|Ph.D Student||Shimron Efrat|
|Subject||Investigation of Methods for Acceleration of MRI|
Image Acquisition and Reconstruction
|Department||Department of Biomedical Engineering||Supervisor||PROF. Haim Azhari|
|Full Thesis text|
A major drawback of Magnetic Resonance Imaging (MRI) is its long acquisition time, which lasts commonly about 30-60 minutes per scan. This hinders the clinical usage of MRI, reduces patient comfort, reduces the scanner’s throughput and reduces image quality due to motion related artifacts. The aim of this study was to investigate novel methods for reducing the MRI scan time. Two approaches were developed: the first is applicable for static imaging and the other for dynamic imaging. These approaches utilize sub-Nyquist sampling and adequate reconstruction schemes, involving concepts from the theory of Compressed Sensing (CS) and fast Parallel Imaging (PI) using multi-coil arrays.
First, for accelerating acquisition of static MRI images, a Convolution-based Reconstruction for Parallel Imaging (CORE-PI) method was developed. CORE-PI is based on image reconstruction in the Stationary Wavelet Transform (SWT) domain. It advantageously offers flexible undersampling, a parameter-free implementation, non-iterative computations and short runtimes. The method was validated through experiments with in-vivo data obtained from 7Tesla brain scans performed at Leiden University Medical Center (LUMC). The results demonstrated that CORE-PI outperforms current PI methods such as GRAPPA and l1-SPIRiT. CORE-PI provides reconstructions with a higher accuracy than these methods, and its runtimes are significantly shorter (55%-75% and 20% shorter than the GRAPPA and l1-SPIRiT computations respectively).
Then, an approach for reducing acquisition time of a dynamic MRI was developed and implemented on a temporal series of MR-guided High Intensity Focused Ultrasound (MRgHIFU) images. Currently used MRgHIFU methods provide very limited noninvasive temperature mapping. They cover only 3-5 2D slices within the heated volume, due to their long acquisition time. To accelerate such scans, two CS-based methods were developed. The first method accelerates MRgHIFU using complex-differences-CS and multicoil arrays. The method was validated through retrospective experiments with data obtained from clinical in-vivo human prostate cancer treatments (provided by Insightec). The results showed that the proposed method outperforms the l1-SPIRiT method and the state-of-the-art ‘k-space method’. The proposed method produces reconstructions with errors lower by 33%-38% than these methods. Furthermore, it enables a significant scan time reduction, with possibly up to a 10-fold acceleration. The second method that was developed utilized the recent framework of Fast MRI by Exploiting a Reference scan (FASTMER) method. The suggested method embeds into the CS optimization problem a regularization term related to a-priori knowledge about the similarity between pre-heating and post-heating acquired data. The method was demonstrated on data from a HIFU in-vitro heating experiment performed at Stanford’s Radiological Sciences Lab. The results showed that this method is suitable for reconstruction from highly (4-fold) subsampled k-space data and enables flexible undersampling schemes.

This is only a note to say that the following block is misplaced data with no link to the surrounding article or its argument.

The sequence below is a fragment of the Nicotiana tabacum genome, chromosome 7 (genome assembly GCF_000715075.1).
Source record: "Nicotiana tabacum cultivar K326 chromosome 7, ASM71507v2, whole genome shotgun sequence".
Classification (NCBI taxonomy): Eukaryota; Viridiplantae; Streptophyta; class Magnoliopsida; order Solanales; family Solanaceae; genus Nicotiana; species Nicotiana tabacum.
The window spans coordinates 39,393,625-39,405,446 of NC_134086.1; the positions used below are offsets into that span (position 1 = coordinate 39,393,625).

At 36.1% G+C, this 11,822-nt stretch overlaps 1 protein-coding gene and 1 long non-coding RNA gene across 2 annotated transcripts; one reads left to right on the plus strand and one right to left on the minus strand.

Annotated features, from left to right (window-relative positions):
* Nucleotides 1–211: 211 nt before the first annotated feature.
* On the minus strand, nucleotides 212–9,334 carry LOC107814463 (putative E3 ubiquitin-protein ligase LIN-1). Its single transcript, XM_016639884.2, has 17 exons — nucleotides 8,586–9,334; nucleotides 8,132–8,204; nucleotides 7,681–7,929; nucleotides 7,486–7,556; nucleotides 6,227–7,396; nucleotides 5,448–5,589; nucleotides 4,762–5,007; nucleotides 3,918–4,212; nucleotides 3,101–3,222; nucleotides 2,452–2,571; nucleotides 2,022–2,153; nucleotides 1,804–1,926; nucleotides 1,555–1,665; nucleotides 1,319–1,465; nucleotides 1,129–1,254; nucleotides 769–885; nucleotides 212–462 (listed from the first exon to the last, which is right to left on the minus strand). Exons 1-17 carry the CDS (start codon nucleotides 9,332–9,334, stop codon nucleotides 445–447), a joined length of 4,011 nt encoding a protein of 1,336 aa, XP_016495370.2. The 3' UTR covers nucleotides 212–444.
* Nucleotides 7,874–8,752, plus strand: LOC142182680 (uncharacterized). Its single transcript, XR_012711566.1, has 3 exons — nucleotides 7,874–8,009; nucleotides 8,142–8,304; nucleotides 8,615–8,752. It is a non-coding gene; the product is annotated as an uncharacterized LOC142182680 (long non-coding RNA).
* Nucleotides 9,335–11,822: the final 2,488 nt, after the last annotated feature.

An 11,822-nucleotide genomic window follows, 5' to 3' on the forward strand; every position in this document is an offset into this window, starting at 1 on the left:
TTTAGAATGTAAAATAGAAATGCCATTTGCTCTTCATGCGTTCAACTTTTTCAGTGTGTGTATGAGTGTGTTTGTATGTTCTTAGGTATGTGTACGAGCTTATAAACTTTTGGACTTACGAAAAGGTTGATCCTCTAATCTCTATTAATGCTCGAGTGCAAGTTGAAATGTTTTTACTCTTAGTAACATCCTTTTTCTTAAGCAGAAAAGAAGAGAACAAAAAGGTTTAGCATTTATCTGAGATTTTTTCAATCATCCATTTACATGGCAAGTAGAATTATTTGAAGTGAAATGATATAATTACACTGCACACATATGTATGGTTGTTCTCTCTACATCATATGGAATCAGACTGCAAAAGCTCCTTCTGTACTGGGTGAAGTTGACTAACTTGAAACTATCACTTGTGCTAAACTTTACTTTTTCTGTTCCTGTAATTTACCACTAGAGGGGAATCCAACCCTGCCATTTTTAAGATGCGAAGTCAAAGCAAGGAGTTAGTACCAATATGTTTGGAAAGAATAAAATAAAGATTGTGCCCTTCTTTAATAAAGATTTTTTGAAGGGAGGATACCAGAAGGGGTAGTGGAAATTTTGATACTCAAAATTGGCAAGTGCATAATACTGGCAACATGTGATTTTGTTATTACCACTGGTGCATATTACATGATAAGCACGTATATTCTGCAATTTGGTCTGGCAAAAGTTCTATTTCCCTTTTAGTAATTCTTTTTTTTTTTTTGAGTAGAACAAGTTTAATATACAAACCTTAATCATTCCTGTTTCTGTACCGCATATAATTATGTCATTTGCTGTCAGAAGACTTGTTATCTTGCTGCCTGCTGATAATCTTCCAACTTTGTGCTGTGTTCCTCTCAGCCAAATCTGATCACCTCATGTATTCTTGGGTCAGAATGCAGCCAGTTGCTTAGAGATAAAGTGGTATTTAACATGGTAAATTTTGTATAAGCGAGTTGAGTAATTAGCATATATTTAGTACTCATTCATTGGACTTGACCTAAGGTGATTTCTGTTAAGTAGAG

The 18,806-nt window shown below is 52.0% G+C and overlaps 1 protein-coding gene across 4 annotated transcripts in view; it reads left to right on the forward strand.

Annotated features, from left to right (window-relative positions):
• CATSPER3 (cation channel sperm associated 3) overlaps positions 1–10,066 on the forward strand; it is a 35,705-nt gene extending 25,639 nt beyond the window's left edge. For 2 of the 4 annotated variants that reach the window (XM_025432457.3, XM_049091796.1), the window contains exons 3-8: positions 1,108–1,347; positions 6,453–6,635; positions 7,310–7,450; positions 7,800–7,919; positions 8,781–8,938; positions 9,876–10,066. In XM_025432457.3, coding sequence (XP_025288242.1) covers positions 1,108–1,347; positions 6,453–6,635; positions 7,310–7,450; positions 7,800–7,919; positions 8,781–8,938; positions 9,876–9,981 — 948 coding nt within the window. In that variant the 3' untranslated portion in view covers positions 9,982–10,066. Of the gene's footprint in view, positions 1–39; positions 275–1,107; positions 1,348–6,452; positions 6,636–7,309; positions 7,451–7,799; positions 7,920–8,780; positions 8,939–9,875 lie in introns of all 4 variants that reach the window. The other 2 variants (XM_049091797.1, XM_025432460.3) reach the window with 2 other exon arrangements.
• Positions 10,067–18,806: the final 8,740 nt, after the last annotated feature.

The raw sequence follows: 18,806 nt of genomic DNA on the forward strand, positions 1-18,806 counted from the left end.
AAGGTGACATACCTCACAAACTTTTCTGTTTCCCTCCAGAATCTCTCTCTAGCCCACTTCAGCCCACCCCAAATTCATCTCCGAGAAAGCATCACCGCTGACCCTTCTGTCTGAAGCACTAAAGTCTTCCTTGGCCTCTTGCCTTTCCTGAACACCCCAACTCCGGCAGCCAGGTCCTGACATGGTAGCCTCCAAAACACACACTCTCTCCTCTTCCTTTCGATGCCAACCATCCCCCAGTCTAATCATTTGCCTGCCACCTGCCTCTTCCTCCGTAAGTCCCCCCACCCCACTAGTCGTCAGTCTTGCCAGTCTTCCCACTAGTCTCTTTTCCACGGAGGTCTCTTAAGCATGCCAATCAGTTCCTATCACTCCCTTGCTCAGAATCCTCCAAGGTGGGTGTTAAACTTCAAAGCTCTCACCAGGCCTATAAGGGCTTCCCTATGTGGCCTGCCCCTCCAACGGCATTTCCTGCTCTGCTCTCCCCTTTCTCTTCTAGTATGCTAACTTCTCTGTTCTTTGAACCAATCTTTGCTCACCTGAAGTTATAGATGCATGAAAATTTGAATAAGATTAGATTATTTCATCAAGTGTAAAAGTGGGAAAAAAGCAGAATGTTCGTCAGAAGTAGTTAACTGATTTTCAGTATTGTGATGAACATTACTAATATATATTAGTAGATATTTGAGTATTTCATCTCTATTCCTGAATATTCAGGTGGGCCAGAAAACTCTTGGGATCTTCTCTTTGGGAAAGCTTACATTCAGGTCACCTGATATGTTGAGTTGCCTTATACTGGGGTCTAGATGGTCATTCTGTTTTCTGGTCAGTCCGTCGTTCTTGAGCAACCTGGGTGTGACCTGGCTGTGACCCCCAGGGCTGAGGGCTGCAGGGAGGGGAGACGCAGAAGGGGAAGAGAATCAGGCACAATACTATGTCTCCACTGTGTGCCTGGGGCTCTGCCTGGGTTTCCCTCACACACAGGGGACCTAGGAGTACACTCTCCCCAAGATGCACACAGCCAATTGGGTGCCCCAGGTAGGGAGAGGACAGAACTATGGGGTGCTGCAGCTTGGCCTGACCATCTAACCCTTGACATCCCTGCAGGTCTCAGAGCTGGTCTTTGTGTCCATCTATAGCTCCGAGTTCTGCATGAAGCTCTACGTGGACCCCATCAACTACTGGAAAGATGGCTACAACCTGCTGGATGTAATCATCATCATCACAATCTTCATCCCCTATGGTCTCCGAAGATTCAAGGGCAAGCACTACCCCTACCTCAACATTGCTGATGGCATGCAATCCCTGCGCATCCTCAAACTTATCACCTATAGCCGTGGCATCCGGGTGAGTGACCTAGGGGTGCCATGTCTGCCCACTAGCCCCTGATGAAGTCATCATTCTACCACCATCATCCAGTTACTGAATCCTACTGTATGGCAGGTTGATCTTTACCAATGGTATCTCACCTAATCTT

In summary, all the methods proposed here may reduce MR scan time significantly and hence improve treatment safety, increase the scanner’s throughput and reduce patient discomfort.